Advanced Search
MyIDEAS: Login

An Axiomatic Model of Non-Bayesian Updating

Contents:

Author Info

Abstract

This paper models an agent in a three-period setting who does not update according to Bayes'Rule, and who is self-aware and anticipates her updating behavior when formulating plans. The agent is rational in the sense that her dynamic behavior is derived from a single stable preference order on a domain of state-contingent menus of acts. A representation theorem generalizes the (dynamic version of) Anscombe-Aumann's theorem so that both the prior and the way in which it is updated are subjective.

Download Info

If you experience problems downloading a file, check if you have the proper application to view it first. In case of further problems read the IDEAS help page. Note that these files are not on the IDEAS site. Please be patient as the files may be large.
File URL: http://rcer.econ.rochester.edu/RCERPAPERS/rcer_498.pdf
File Function: full text
Download Restriction: None

Bibliographic Info

Paper provided by University of Rochester - Center for Economic Research (RCER) in its series RCER Working Papers with number 498.

as in new window
Length: 36 pages
Date of creation: Oct 2002
Date of revision: Jan 2005
Handle: RePEc:roc:rocher:498

Note: Revised January 2005
Contact details of provider:
Postal: University of Rochester, Center for Economic Research, Department of Economics, Harkness 231 Rochester, New York 14627 U.S.A.

Related research

Keywords: Bayes' Rule; non-Bayesian updating; asset price volatility; no-trade theorems; agreeing to bet; common knowledge; temptation; self-control; conservatism; representativeness; overconfidence;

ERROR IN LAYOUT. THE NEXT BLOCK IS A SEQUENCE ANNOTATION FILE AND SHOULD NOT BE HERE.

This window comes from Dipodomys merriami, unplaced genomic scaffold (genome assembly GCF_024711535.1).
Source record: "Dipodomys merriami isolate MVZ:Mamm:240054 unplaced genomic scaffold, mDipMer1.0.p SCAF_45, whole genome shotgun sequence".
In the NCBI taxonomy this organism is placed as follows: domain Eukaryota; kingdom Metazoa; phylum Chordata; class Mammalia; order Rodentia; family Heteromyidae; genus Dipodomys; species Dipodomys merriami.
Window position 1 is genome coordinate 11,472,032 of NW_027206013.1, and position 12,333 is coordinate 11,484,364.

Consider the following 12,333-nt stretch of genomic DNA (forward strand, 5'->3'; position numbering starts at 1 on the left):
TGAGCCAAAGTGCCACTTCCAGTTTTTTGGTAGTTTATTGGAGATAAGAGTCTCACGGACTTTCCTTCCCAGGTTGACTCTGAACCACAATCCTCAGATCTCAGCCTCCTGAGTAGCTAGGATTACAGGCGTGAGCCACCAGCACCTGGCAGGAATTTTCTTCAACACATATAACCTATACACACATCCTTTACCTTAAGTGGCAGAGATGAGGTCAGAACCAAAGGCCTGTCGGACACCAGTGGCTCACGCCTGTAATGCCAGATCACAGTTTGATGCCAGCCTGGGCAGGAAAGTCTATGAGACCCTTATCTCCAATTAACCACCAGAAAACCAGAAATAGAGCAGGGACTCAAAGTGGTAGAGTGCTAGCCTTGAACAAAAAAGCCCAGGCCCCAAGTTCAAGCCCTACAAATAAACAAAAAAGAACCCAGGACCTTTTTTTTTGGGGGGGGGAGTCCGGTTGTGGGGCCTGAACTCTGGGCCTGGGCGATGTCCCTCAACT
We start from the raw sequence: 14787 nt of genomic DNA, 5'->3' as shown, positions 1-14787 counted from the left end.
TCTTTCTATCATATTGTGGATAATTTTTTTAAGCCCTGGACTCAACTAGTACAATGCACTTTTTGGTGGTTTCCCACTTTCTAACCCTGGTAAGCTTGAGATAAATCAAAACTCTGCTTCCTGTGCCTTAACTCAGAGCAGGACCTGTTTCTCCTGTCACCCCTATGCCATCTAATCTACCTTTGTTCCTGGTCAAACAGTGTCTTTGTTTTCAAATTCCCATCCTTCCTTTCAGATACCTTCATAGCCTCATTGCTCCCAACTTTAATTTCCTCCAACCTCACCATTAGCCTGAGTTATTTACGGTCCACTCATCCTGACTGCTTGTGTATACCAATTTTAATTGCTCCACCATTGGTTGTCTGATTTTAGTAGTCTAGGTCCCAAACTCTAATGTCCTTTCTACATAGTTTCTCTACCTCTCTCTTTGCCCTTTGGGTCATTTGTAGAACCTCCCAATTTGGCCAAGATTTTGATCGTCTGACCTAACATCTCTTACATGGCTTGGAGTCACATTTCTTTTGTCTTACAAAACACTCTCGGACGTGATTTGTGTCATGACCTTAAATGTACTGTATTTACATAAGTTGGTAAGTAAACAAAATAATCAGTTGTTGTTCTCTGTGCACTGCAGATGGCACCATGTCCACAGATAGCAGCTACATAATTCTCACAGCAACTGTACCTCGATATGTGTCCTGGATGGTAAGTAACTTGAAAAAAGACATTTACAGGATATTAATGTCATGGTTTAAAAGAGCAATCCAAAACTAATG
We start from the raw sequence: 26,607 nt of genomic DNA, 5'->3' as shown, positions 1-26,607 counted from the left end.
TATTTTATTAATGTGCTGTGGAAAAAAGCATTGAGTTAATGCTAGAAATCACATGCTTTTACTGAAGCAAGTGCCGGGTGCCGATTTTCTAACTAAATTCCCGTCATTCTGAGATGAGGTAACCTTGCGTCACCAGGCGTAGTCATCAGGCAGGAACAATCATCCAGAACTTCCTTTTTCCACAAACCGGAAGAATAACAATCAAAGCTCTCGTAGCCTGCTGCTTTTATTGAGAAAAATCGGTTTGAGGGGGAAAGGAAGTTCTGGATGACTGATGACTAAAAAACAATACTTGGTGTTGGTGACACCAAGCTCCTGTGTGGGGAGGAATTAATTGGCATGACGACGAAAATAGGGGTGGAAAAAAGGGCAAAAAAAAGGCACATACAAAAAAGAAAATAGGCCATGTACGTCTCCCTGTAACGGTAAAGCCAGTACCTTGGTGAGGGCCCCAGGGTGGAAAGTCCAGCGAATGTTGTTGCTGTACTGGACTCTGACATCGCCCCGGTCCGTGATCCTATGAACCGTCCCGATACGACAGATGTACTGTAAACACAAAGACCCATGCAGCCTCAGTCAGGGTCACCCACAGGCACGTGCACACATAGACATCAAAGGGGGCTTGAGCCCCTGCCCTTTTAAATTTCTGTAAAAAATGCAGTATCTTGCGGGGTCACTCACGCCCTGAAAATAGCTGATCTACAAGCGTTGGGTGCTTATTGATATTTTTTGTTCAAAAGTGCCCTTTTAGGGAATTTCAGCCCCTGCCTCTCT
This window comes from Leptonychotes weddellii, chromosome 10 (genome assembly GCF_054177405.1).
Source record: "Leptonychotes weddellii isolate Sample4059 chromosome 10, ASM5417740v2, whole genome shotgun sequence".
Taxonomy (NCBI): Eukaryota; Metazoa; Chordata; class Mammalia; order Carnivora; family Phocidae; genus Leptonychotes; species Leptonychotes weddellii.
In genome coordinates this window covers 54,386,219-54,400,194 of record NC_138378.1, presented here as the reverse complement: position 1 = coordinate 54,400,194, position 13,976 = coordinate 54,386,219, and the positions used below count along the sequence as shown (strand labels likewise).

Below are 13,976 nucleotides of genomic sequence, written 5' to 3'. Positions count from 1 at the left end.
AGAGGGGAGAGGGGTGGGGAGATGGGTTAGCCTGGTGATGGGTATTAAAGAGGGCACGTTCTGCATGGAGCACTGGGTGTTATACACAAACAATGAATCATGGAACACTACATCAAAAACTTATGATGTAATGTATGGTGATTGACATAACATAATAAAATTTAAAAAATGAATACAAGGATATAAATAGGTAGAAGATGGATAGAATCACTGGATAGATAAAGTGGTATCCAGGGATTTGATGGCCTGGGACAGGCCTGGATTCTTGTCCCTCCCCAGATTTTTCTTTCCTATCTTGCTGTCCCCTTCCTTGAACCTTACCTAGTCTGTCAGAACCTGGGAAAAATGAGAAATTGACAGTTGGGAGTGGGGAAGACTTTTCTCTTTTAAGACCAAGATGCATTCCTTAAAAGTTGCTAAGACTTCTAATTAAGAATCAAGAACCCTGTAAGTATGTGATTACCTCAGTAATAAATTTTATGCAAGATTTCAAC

Other versions of this item:

Find related papers by JEL classification:

This paper has been announced in the following NEP Reports:

References

References listed on IDEAS
Please report citation or reference errors to , or , if you are the registered author of the cited work, log in to your RePEc Author Service profile, click on "citations" and make appropriate adjustments.:
as in new window
  1. Ozdenoren, Emre, 2002. "Completing the State Space with Subjective States," Journal of Economic Theory, Elsevier, vol. 105(2), pages 531-539, August.
  2. Kopylov Igor, 2009. "Temptations in General Settings," The B.E. Journal of Theoretical Economics, De Gruyter, vol. 9(1), pages 1-25, September.
  3. Matthew Rabin, 1998. "Psychology and Economics," Journal of Economic Literature, American Economic Association, vol. 36(1), pages 11-46, March.
  4. Faruk Gul & Wolfgang Pesendorfer, 2001. "Temptation and Self-Control," Econometrica, Econometric Society, vol. 69(6), pages 1403-1435, November.
  5. Eddie Dekel & Barton L. Lipman & Aldo Rustichini, 2005. "Temptation–Driven Preferences," Boston University - Department of Economics - Working Papers Series WP2005-005, Boston University - Department of Economics.
  6. Klaus Nehring, 1999. "Preference for Flexibility in a Savage Framework," Econometrica, Econometric Society, vol. 67(1), pages 101-120, January.
  7. Laibson, David, 1997. "Golden Eggs and Hyperbolic Discounting," The Quarterly Journal of Economics, MIT Press, vol. 112(2), pages 443-77, May.
  8. Paolo Ghirardato, 2002. "Revisiting Savage in a conditional world," Economic Theory, Springer, vol. 20(1), pages 83-92.
  9. Geanakoplos, John, 1994. "Common knowledge," Handbook of Game Theory with Economic Applications, in: R.J. Aumann & S. Hart (ed.), Handbook of Game Theory with Economic Applications, edition 1, volume 2, chapter 40, pages 1437-1496 Elsevier.
  10. Dekel, Eddie & Lipman, Barton L & Rustichini, Aldo, 2001. "Representing Preferences with a Unique Subjective State Space," Econometrica, Econometric Society, vol. 69(4), pages 891-934, July.
  11. Faruk Gul & Wolfgang Pesendorfer, 2004. "Self-Control and the Theory of Consumption," Econometrica, Econometric Society, vol. 72(1), pages 119-158, 01.
  12. Alon Brav & J.B. Heaton, 2002. "Competing Theories of Financial Anomalies," Review of Financial Studies, Society for Financial Studies, vol. 15(2), pages 575-606, March.
  13. Larry G. Epstein & Martin Schneider, 2001. "Recursive Multiple-Priors," RCER Working Papers 485, University of Rochester - Center for Economic Research (RCER).
Full references (including those not matched with items on IDEAS)

Citations

Citations are extracted by the CitEc Project, subscribe to its RSS feed for this item.
as in new window